Speaking of China, it's quite a surprise to find that the film was actually shot in Southern California and not on the streets of Beijing. While they filmed a few guerilla style shots in Tiananmen Square, most of the film was shot inside an elaborate mockup of a Beijing neighborhood. Two-time Academy Award winning production designer Richard Sylbert (who won for "Who's Afraid of Virginia Woolf," and "Dick Tracy") has created such a realistic set that it will not be surprise to see him nominated again for his work in this film. Mixed with the camera work of director of photography Karl Walter Lindenlaub, the sets of "Red Corner" are unbelievably good and this cinematic "trickery" is amazing to behold.

    The performances are okay, with Bai Ling (in her first starring role in an American film) being the best as she brings an intensity and honesty to her role that seem true. Then there's Richard Gere. While many have criticized his acting style as wooden and expressionless, I've always liked him as an actor. Perhaps it's his cocky on screen charisma, but I've never minded what others often call his limited acting skills. He's pretty much the same in this film as in others, though, except that he gets roughed up a bit and is forced to wear the same outfit throughout most of it (being in prison and all).

    He and Bai Ling unfortunately have to deliver some stilted dialogue that doesn't always ring true and often seems misplaced or forced in several of their scenes. Some lines about Jack's family being killed in a car wreck seem thrown in just for the sympathy vote -- and it works -- but they seem out of place. Additionally, at times the film does feel a bit preachy regarding China and their ways. While it's certainly the film makers' right to produce whatever type of film they want and use it a pulpit for whatever they want to say, here that message also feels a bit stilted. How you'll view the movie probably depends for the most part on how you feel about Gere and/or his politics. If you don't like him, you'll probably feel the same about this movie as much of its success rides on his performance. On the other hand, if you do like him -- as we do -- then you will probably find that the movie comes off as passable, but not great entertainment. We found it that way and thus give "Red Corner" a 5 out of 10.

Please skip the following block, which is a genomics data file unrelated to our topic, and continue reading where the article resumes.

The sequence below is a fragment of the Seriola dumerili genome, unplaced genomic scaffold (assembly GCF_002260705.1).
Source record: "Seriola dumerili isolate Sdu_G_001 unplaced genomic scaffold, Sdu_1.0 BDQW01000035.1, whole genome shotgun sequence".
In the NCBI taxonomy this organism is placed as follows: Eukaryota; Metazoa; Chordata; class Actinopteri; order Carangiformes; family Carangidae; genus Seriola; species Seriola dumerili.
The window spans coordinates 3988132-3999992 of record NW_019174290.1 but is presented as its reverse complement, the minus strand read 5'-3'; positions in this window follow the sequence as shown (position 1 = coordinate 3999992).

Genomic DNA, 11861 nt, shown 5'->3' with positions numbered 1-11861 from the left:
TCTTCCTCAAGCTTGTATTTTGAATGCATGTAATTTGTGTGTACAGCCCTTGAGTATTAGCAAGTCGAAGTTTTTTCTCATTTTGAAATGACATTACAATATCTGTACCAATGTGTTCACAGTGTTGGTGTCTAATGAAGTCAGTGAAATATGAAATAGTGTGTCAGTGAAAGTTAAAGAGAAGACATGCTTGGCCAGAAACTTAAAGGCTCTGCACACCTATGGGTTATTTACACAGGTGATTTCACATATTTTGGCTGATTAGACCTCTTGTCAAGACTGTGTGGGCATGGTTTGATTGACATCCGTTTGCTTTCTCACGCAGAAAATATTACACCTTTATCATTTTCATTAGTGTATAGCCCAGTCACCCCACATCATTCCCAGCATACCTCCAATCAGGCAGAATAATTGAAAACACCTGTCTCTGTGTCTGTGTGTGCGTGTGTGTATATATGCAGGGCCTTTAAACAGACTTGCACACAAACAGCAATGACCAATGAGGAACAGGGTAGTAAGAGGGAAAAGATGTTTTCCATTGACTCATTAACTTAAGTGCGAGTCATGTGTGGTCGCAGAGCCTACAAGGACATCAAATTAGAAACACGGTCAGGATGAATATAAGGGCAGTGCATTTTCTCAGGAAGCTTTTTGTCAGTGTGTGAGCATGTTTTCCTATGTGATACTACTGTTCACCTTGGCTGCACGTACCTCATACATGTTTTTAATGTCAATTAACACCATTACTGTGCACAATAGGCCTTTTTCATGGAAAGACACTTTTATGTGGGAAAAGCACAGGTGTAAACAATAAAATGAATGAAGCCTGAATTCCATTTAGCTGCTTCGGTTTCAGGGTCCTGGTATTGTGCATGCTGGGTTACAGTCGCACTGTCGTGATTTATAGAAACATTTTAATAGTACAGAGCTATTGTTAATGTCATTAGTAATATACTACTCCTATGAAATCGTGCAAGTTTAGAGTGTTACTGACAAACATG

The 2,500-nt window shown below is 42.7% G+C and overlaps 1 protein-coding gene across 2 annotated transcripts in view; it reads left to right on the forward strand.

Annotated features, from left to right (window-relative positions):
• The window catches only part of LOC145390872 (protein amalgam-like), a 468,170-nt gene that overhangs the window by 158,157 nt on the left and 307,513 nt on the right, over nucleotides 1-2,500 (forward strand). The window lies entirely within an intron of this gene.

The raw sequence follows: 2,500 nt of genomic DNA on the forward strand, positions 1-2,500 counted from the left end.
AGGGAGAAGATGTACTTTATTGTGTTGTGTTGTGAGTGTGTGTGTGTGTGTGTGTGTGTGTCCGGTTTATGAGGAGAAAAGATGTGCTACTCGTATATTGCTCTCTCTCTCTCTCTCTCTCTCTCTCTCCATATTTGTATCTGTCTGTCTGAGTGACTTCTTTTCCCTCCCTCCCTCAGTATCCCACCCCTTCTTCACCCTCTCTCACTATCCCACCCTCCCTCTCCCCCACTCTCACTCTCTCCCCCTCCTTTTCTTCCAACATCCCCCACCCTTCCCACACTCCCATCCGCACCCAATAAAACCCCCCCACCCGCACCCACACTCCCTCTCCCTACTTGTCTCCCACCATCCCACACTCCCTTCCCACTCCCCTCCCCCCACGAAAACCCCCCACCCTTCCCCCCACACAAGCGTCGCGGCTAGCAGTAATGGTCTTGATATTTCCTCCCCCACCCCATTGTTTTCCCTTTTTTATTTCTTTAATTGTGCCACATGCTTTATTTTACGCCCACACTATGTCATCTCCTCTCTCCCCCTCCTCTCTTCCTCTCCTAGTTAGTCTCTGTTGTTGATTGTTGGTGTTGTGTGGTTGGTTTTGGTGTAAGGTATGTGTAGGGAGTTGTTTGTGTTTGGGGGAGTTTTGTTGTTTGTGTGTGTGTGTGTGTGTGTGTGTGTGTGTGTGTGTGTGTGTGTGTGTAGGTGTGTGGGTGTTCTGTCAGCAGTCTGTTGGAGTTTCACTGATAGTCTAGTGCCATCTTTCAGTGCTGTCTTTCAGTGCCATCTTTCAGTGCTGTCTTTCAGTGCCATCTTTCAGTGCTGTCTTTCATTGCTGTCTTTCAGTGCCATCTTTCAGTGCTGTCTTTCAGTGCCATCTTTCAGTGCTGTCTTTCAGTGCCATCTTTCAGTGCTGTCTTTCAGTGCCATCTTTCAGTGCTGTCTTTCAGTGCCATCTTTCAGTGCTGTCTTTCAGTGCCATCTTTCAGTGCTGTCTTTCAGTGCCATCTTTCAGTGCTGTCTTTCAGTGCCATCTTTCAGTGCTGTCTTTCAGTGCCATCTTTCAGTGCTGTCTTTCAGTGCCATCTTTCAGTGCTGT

OUR WORD TO PARENTS:
    Here's a quick summary of some of the content found in this movie. A murder takes place (seen only in brief, incomplete flashbacks) and while there's some blood, it's not as graphically gory as it could have been. Beyond that, there are several scenes where characters are attacked and/or chased that some viewers may also find tense. There is a sexual encounter that isn't very explicit although we do later see the woman's bare breasts, and we also see some instances of Gere's bare butt in nonsexual situations. Profanity is rather light -- considering the situation -- and has less than five "s" words at its worst. Finally, the film is quite one-sided regarding its attack of the Chinese criminal/legal system, and that and the fact that Americans think their rights extend throughout the world are good topics of discussion with children. While it's questionable how many children will want to see this film, you should look through the content in case you or someone else in your family wishes to see it.


    ALCOHOL OR DRUG USE
  • Jack and Lin Dan drink champagne at a fashion show and others drink as well.
  • Jack and Hong Ling drink more champagne, and later during the trial it's reported that they had two bottles of champagne and two bottles of Scotch (Jack says there was just one bottle of the latter). The police also report that he was drunk while he claims he wasn't.
  • BLOOD/GORE
  • Jack's shirt has some blood stains on it after the murder. Later, when he's hosed down in prison, we see the reddish water going down the drain.
  • We see several quick glimpses of Hong Ling who has been murdered and the side of her neck and head are bloody. Later, we see more shots of this as well as photos during the trial.
  • Jack's just a little bloody after some guys beat him up.
  • Jack's arm is bloody after a being grazed by a bullet.
  • We see several dead animals at an outdoor butcher shop and see a man cut off a duck's head with a cleaver.
  • A man is a little bloody after being shot.
  • DISRESPECTFUL/BAD ATTITUDE
  • Some viewers may not like the film's critical (and one-sided) portrayal of the Chinese judicial system.
  • Obviously those responsible for the woman's murder have both.
  • American audiences will see Jack's treatment in prison as having both, but some of what occurs to him may be standard operating procedure in China.
  • Nonetheless, they do treat him bad in several scenes. In one, they rinse out his food bowl in his in-ground toilet, and then put his new food in it.